Leadership matters. As noted by Mr. Heineman, “for many, at some stage in their career, the traditional legal roles of advocate or counselor may have an amorality that is ultimately unfulfilling”.  He states that “breadth of mind is needed more than ever today because many young lawyers will have more careers than their predecessors, often as part of multi-disciplinary teams. Such change may, in part, be an attempt to escape the hyper-specialization that is one cause of the profession’s crisis of values”.[39]

Management is doing things right.  Leadership is doing the right things.

– Peter F. Drucker

In alignment with the big picture, leadership education and training will help lawyers understand, anticipate and avoid the consequences of unchecked ambition. What makes individuals willing to accept the pressure, hours, scrutiny, and risks that accompany leadership? For some lawyers, it is not only commitment to a cause, an organization, or a client. It is also power, prestige, and money. Successful leadership requires subordinating these personal interests to a greater good. The result is what some psychologists label the “leadership paradox.” Case histories of failed law firms, failed lawyers, and failed causes can illustrate how the self-centeredness that may propel individuals to leadership positions may sabotage their subsequent performance.[40]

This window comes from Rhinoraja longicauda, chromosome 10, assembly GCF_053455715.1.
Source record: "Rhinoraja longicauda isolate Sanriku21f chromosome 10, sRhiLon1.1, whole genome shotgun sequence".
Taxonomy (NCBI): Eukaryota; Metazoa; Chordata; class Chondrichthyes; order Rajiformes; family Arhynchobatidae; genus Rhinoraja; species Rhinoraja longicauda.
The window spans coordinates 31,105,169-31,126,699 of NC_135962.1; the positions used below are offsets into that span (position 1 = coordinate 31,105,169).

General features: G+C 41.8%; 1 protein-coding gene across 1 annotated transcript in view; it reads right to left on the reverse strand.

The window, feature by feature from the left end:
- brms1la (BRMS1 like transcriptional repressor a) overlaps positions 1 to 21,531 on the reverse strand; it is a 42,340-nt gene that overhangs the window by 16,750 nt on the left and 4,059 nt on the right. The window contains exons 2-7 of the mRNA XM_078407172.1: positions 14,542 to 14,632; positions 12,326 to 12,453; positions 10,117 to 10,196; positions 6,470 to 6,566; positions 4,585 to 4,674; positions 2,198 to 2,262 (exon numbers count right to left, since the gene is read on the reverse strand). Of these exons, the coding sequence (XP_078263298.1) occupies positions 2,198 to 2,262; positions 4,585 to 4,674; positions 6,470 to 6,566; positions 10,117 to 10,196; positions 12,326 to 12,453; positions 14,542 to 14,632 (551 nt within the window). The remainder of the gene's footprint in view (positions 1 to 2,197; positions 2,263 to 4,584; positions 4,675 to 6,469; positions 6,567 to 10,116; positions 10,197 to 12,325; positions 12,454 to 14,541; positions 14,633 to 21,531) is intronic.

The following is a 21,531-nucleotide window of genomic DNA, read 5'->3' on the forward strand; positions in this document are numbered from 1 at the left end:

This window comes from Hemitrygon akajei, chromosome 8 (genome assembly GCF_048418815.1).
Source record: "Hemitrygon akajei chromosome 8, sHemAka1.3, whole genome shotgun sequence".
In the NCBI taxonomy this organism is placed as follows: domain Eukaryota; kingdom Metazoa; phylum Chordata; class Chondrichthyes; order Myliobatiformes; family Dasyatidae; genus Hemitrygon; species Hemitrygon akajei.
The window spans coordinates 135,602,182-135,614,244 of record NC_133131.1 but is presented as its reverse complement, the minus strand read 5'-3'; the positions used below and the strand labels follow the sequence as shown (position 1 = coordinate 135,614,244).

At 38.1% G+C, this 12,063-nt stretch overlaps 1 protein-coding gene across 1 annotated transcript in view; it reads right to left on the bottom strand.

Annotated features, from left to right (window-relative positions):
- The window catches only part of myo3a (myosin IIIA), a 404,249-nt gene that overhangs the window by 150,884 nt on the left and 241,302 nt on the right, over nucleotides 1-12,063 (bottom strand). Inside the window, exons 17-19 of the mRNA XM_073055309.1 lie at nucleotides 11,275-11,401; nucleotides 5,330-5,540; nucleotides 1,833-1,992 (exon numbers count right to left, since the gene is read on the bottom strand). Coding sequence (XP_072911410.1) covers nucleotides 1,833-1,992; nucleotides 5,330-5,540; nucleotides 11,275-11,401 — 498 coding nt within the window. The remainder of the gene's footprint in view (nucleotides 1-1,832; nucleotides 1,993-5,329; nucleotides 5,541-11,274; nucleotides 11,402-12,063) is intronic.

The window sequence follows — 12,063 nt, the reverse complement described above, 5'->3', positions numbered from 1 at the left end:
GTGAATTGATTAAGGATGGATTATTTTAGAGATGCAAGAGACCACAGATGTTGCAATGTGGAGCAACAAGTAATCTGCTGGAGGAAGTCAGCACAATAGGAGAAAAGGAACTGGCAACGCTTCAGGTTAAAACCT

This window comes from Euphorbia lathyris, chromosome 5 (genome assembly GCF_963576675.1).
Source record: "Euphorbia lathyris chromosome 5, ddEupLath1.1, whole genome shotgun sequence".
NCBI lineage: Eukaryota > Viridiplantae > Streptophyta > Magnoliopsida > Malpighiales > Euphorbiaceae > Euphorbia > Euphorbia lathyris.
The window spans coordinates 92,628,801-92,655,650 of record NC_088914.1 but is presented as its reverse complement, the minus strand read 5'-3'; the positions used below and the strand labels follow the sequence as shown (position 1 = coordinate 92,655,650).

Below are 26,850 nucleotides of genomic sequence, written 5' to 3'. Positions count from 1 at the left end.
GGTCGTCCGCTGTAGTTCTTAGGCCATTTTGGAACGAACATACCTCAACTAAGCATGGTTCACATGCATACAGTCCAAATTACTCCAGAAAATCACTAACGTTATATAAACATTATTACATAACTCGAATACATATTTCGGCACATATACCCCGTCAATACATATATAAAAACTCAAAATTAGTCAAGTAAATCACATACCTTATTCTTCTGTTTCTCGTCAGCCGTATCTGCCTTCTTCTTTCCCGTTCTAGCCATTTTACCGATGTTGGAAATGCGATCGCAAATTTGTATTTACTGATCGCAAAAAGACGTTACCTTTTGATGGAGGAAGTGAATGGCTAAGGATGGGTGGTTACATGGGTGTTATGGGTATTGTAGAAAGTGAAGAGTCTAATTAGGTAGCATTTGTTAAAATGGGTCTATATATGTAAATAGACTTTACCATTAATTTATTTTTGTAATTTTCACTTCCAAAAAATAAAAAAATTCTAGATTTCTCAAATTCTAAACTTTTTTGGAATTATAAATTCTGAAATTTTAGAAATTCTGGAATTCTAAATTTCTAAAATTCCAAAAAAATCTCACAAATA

Life isn’t about waiting for the storm to pass…It’s about learning to Dance in the Rain.

– Vivian Greene

Leadership is never easy. The path is one fraught with constant challenge and surprise. Yet …:[41]

Today is a wonderful time to be blessed with legal training and to be able to go out and take on the enormous challenges of a difficult world—with an aspiration to lead tempered by humility at the complexity, difficulty, discipline, and self-sacrifice inherent in the task.

– Ben W. Heineman, Jr.

Eric Sigurdson

 

https://equinlab.com/2024/01/18/5yddlpw Endnotes:

https://www.prehistoricsoul.com/tq8bpegfv2o [1] Donald J. Polden (Dean and Prof of Law, Santa Clara University), Leadership Matters: Lawyers’ Leadership Skills and Competencies, Santa Clara Law Review, Vol. 52, No. 3, September 21, 2012.